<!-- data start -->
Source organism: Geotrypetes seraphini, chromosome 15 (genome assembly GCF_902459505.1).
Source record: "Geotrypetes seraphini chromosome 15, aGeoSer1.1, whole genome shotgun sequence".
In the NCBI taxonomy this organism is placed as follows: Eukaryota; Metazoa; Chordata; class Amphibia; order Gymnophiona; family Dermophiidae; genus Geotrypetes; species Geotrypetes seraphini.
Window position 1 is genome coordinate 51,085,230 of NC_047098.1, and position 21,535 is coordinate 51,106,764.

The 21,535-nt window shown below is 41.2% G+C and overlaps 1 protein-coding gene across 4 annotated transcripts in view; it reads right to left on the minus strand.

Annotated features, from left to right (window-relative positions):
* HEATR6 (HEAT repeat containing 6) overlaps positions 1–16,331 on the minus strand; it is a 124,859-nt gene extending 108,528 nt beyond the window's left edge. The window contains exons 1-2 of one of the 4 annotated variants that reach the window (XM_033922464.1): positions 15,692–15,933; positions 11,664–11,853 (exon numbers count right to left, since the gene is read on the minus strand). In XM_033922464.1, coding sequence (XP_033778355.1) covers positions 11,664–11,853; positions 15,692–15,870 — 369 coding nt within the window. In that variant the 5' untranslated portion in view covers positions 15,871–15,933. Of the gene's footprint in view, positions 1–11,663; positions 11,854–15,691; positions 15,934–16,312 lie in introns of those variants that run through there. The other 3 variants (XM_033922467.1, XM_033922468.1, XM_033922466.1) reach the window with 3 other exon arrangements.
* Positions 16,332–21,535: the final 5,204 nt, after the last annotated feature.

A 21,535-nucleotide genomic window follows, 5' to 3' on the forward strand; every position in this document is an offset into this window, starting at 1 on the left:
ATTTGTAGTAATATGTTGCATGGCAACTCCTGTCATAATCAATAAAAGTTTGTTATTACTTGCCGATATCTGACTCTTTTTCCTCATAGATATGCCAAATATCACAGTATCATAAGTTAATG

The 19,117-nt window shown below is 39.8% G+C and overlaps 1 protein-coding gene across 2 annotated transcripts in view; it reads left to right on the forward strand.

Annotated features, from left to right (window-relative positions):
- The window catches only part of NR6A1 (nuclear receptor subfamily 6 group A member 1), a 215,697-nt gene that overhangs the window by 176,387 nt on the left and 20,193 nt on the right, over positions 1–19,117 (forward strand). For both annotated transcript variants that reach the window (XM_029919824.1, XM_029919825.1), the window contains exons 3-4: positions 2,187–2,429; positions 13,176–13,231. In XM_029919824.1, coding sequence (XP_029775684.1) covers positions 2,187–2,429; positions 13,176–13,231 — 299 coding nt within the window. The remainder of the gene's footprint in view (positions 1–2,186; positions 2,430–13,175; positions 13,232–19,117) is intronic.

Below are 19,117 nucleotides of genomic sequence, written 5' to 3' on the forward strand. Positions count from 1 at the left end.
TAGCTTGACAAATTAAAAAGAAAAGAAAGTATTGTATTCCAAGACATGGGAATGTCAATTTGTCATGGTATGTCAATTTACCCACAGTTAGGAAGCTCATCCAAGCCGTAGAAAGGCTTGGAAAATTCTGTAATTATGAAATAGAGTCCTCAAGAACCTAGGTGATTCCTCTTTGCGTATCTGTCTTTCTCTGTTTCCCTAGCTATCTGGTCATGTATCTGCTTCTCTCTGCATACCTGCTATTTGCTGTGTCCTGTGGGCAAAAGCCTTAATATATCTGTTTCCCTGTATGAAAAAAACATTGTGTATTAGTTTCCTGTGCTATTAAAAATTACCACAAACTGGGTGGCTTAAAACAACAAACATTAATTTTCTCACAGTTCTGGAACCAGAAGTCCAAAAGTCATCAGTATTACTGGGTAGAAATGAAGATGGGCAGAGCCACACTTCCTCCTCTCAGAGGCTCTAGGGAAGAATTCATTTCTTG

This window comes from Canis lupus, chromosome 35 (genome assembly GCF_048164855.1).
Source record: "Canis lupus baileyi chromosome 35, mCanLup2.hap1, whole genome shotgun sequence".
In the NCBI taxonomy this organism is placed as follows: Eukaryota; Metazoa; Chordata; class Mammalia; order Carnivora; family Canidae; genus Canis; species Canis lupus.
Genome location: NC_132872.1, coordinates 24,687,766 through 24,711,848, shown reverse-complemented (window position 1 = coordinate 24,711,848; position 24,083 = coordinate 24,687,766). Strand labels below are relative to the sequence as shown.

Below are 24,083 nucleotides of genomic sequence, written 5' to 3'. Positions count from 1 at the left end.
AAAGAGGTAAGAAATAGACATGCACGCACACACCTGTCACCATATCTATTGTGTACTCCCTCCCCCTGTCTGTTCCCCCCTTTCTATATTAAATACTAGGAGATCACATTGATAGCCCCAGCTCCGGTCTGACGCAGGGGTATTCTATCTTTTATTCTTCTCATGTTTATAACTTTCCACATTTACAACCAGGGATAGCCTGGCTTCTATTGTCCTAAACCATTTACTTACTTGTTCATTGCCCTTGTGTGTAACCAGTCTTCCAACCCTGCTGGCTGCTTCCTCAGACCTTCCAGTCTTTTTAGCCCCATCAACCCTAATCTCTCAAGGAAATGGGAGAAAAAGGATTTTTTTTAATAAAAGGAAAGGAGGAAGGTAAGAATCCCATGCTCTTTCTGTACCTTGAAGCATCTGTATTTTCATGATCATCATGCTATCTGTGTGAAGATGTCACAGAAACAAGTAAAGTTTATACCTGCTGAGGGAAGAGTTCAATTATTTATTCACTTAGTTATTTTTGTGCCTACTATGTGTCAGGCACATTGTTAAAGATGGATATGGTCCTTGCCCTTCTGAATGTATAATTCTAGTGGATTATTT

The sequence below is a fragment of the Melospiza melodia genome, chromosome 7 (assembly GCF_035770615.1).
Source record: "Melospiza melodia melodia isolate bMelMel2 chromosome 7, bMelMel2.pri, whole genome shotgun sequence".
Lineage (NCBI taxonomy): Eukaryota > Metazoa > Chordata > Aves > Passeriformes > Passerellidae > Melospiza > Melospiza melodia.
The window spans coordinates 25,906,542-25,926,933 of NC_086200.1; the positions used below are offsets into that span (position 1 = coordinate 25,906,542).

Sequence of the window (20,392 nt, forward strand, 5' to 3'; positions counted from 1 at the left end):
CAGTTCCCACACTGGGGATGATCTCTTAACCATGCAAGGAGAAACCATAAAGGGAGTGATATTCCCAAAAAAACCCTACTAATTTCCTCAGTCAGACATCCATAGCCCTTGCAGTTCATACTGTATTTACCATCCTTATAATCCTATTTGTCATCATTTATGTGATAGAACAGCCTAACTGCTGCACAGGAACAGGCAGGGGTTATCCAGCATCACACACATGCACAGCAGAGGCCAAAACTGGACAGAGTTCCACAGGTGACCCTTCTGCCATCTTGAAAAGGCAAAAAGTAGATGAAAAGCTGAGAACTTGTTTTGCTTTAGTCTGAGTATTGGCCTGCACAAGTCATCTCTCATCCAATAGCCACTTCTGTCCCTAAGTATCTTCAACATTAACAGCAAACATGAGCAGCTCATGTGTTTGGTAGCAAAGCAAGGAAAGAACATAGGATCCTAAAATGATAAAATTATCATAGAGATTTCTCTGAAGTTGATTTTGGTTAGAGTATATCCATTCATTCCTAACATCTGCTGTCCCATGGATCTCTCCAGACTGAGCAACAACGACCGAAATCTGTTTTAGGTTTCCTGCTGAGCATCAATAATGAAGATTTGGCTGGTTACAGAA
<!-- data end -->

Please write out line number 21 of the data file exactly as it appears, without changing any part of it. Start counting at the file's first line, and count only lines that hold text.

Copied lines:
AAAGAGGTAAGAAATAGACATGCACGCACACACCTGTCACCATATCTATTGTGTACTCCCTCCCCCTGTCTGTTCCCCCCTTTCTATATTAAATACTAGGAGATCACATTGATAGCCCCAGCTCCGGTCTGACGCAGGGGTATTCTATCTTTTATTCTTCTCATGTTTATAACTTTCCACATTTACAACCAGGGATAGCCTGGCTTCTATTGTCCTAAACCATTTACTTACTTGTTCATTGCCCTTGTGTGTAACCAGTCTTCCAACCCTGCTGGCTGCTTCCTCAGACCTTCCAGTCTTTTTAGCCCCATCAACCCTAATCTCTCAAGGAAATGGGAGAAAAAGGATTTTTTTTAATAAAAGGAAAGGAGGAAGGTAAGAATCCCATGCTCTTTCTGTACCTTGAAGCATCTGTATTTTCATGATCATCATGCTATCTGTGTGAAGATGTCACAGAAACAAGTAAAGTTTATACCTGCTGAGGGAAGAGTTCAATTATTTATTCACTTAGTTATTTTTGTGCCTACTATGTGTCAGGCACATTGTTAAAGATGGATATGGTCCTTGCCCTTCTGAATGTATAATTCTAGTGGATTATTT